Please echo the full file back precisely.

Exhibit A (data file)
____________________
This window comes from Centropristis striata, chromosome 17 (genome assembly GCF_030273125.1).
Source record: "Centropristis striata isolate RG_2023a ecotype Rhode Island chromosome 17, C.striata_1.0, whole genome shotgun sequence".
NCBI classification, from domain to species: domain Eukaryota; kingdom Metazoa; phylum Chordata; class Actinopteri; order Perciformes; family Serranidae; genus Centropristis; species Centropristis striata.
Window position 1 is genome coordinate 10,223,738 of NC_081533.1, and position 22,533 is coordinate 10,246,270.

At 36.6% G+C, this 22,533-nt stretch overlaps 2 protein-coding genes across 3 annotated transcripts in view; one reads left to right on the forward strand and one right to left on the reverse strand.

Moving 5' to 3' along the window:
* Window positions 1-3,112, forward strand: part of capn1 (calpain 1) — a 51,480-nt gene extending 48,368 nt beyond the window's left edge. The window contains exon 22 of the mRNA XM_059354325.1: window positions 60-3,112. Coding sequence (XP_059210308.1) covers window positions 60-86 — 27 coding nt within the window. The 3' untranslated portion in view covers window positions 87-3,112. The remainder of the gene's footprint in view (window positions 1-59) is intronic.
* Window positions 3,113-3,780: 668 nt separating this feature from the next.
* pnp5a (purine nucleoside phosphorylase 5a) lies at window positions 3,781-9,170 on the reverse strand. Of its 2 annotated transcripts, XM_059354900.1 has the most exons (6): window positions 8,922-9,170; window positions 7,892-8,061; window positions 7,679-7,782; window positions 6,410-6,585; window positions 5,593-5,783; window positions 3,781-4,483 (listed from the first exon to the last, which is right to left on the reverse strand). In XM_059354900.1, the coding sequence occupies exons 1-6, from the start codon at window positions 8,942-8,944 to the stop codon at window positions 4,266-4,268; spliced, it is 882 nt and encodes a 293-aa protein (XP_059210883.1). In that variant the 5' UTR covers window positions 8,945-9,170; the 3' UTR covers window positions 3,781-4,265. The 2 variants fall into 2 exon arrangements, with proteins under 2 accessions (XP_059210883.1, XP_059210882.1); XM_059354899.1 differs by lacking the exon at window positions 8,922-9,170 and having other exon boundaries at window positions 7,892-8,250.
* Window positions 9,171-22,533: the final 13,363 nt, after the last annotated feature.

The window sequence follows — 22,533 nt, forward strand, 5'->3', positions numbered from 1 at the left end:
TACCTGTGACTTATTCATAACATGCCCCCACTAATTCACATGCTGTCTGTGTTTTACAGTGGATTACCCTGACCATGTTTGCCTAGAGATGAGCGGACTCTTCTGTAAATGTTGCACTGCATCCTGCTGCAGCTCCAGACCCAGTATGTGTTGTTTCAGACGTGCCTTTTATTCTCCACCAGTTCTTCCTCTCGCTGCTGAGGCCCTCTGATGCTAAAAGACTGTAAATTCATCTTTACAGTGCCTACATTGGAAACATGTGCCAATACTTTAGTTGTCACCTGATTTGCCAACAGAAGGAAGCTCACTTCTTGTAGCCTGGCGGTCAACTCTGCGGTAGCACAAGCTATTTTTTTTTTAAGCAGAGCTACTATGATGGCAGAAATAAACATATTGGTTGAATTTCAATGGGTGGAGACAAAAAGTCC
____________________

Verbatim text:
This window comes from Centropristis striata, chromosome 17 (genome assembly GCF_030273125.1).
Source record: "Centropristis striata isolate RG_2023a ecotype Rhode Island chromosome 17, C.striata_1.0, whole genome shotgun sequence".
NCBI classification, from domain to species: domain Eukaryota; kingdom Metazoa; phylum Chordata; class Actinopteri; order Perciformes; family Serranidae; genus Centropristis; species Centropristis striata.
Window position 1 is genome coordinate 10,223,738 of NC_081533.1, and position 22,533 is coordinate 10,246,270.

At 36.6% G+C, this 22,533-nt stretch overlaps 2 protein-coding genes across 3 annotated transcripts in view; one reads left to right on the forward strand and one right to left on the reverse strand.

Moving 5' to 3' along the window:
* Window positions 1-3,112, forward strand: part of capn1 (calpain 1) — a 51,480-nt gene extending 48,368 nt beyond the window's left edge. The window contains exon 22 of the mRNA XM_059354325.1: window positions 60-3,112. Coding sequence (XP_059210308.1) covers window positions 60-86 — 27 coding nt within the window. The 3' untranslated portion in view covers window positions 87-3,112. The remainder of the gene's footprint in view (window positions 1-59) is intronic.
* Window positions 3,113-3,780: 668 nt separating this feature from the next.
* pnp5a (purine nucleoside phosphorylase 5a) lies at window positions 3,781-9,170 on the reverse strand. Of its 2 annotated transcripts, XM_059354900.1 has the most exons (6): window positions 8,922-9,170; window positions 7,892-8,061; window positions 7,679-7,782; window positions 6,410-6,585; window positions 5,593-5,783; window positions 3,781-4,483 (listed from the first exon to the last, which is right to left on the reverse strand). In XM_059354900.1, the coding sequence occupies exons 1-6, from the start codon at window positions 8,942-8,944 to the stop codon at window positions 4,266-4,268; spliced, it is 882 nt and encodes a 293-aa protein (XP_059210883.1). In that variant the 5' UTR covers window positions 8,945-9,170; the 3' UTR covers window positions 3,781-4,265. The 2 variants fall into 2 exon arrangements, with proteins under 2 accessions (XP_059210883.1, XP_059210882.1); XM_059354899.1 differs by lacking the exon at window positions 8,922-9,170 and having other exon boundaries at window positions 7,892-8,250.
* Window positions 9,171-22,533: the final 13,363 nt, after the last annotated feature.

The window sequence follows — 22,533 nt, forward strand, 5'->3', positions numbered from 1 at the left end:
TACCTGTGACTTATTCATAACATGCCCCCACTAATTCACATGCTGTCTGTGTTTTACAGTGGATTACCCTGACCATGTTTGCCTAGAGATGAGCGGACTCTTCTGTAAATGTTGCACTGCATCCTGCTGCAGCTCCAGACCCAGTATGTGTTGTTTCAGACGTGCCTTTTATTCTCCACCAGTTCTTCCTCTCGCTGCTGAGGCCCTCTGATGCTAAAAGACTGTAAATTCATCTTTACAGTGCCTACATTGGAAACATGTGCCAATACTTTAGTTGTCACCTGATTTGCCAACAGAAGGAAGCTCACTTCTTGTAGCCTGGCGGTCAACTCTGCGGTAGCACAAGCTATTTTTTTTTTAAGCAGAGCTACTATGATGGCAGAAATAAACATATTGGTTGAATTTCAATGGGTGGAGACAAAAAGTCC